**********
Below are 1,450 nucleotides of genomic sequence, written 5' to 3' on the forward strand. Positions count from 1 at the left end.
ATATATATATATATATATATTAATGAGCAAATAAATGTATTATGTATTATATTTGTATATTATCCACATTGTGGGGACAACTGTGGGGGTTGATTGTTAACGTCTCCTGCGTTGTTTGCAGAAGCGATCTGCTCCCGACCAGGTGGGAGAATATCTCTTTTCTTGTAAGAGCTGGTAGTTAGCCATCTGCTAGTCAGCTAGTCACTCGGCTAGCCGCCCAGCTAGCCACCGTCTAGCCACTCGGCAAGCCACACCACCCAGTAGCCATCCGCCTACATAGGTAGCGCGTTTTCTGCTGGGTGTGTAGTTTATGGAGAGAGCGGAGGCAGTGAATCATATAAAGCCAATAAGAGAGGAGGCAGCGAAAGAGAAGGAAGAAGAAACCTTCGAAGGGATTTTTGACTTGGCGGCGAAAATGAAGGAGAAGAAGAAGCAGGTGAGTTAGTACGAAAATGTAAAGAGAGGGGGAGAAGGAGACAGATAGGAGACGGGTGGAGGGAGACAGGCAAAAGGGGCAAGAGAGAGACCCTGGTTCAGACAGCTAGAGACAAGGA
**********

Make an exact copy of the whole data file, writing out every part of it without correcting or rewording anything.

Below are 1,450 nucleotides of genomic sequence, written 5' to 3' on the forward strand. Positions count from 1 at the left end.
ATATATATATATATATATATTAATGAGCAAATAAATGTATTATGTATTATATTTGTATATTATCCACATTGTGGGGACAACTGTGGGGGTTGATTGTTAACGTCTCCTGCGTTGTTTGCAGAAGCGATCTGCTCCCGACCAGGTGGGAGAATATCTCTTTTCTTGTAAGAGCTGGTAGTTAGCCATCTGCTAGTCAGCTAGTCACTCGGCTAGCCGCCCAGCTAGCCACCGTCTAGCCACTCGGCAAGCCACACCACCCAGTAGCCATCCGCCTACATAGGTAGCGCGTTTTCTGCTGGGTGTGTAGTTTATGGAGAGAGCGGAGGCAGTGAATCATATAAAGCCAATAAGAGAGGAGGCAGCGAAAGAGAAGGAAGAAGAAACCTTCGAAGGGATTTTTGACTTGGCGGCGAAAATGAAGGAGAAGAAGAAGCAGGTGAGTTAGTACGAAAATGTAAAGAGAGGGGGAGAAGGAGACAGATAGGAGACGGGTGGAGGGAGACAGGCAAAAGGGGCAAGAGAGAGACCCTGGTTCAGACAGCTAGAGACAAGGA